‘The Wedding Portrait’ by Maggie O’Farrell

By all accounts, the short and sheltered life of Lucrezia di Cosimo de’Medici was not the one you would have liked to live. Born into wealth and power, she had neither. Married at 13 to the fiancé of a deceased older sister, she herself died at 16. Modern experts assume the culprit was tuberculosis, not uncommon in 1561. Gossip has come to a different conclusion: she was murdered by the Duke of Ferrara, her husband.

This grim assumption persisted long enough to inspire Robert Browning’s 1842 poem “My Last Duchess,” in which a noble noble shows the portrait of his dead wife to a bride’s family member. Today, Maggie O’Farrell wrote her own version of the Lucrezia story and, as you’d expect from the author of ‘Hamnet’, she pulled pure gold from that. tragic story.

Winner of the National Book Critics Circle Award for Fiction in 2021, ‘Hamnet’ offered a fresh perspective on a rural boy 16e-century in England whose life and death inspired his grieving playwright father to create one of the most enduring works of all time. Like “Hamnet”, “The Marriage Portrait” builds a rich inner world while vividly recreating an era, in this case the Italian Renaissance, a time brimming with intrigue and pomp, rustling heavy fabrics and glowing frescoes. , blood and lust and the desire for power.

O’Farrell takes some liberties with the story, adjusting Lucrezia’s age and other realities. Lucrezia was 15, for example, on her wedding day, still small enough to feel trapped in her enormous dress, a harbinger of what was to come.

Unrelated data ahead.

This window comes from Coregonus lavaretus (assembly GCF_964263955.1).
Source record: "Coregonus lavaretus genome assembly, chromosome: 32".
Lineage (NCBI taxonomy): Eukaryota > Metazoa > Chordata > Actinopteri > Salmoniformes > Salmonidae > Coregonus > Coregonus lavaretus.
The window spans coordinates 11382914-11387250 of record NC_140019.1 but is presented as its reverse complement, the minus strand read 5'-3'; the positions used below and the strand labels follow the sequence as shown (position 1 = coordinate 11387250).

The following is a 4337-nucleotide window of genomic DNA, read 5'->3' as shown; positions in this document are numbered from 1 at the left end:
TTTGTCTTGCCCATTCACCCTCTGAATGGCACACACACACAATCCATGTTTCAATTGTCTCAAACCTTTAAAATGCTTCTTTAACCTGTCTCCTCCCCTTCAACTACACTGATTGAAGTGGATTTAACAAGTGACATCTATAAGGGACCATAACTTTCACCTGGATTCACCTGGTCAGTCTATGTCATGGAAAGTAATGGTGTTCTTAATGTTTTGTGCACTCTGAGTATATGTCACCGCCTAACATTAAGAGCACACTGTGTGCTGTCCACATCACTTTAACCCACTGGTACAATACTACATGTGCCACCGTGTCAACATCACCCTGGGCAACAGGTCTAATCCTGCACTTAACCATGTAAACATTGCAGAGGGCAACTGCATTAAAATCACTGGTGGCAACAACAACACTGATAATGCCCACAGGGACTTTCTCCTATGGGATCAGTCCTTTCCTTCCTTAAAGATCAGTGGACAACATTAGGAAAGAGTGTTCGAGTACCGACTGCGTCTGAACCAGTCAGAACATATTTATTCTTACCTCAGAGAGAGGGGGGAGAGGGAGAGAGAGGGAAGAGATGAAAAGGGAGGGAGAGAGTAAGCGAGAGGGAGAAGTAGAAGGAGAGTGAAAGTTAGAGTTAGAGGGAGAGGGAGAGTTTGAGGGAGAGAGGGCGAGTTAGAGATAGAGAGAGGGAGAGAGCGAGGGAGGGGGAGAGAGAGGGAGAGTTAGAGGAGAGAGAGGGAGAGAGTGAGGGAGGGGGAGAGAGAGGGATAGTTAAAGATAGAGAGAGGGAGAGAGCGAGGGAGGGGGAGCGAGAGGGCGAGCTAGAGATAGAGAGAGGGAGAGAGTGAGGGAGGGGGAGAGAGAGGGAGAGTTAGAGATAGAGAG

A strange child, fifth in a line of eight – her mother’s nickname is “La Fecundissima” – Lucrezia is a quick learner, whether she is studying Greek history, drawing perspective on a page or practicing the subtle art of manipulation . Savagery fascinates her. When her father brings a tigress to his zoo in the bowels of their Florentine palace, she is hypnotized by the beast, certain that an understanding passes between them.

This tiger, who dies in his underground prison, haunts the novel, as Lucrezia, caught in her own golden cage, discovers the truth about her enigmatic new husband. She endures what she hates: posing for a wedding portrait, the invasive act intended to produce an heir. When no heir materializes, fear sets in.

And yet she is aware of an inner deployment. She feels “the rising of what she considers her spirit – the free part of herself that no one, not even her, has access to. She lives somewhere deep within her, beneath the layers of expensive palace clothes, mostly in hibernation, as if under a blanket of leaves, until he was called to action.Then he could uncoil, crawl towards the light, blink his eyes, bristle, clenching his filthy fists and opening his jagged red mouth.

That mouth, those fists, that ferocity! These are the gifts, O’Farrell suggests, that Lucrezia can use to survive in this harsh world. May they serve us well too.

Connie Ogle is a Florida writer.

The portrait of marriage

By: Maggie O’Farrell.

Editor: Alfred A. Knopf, 448 pages, $28.

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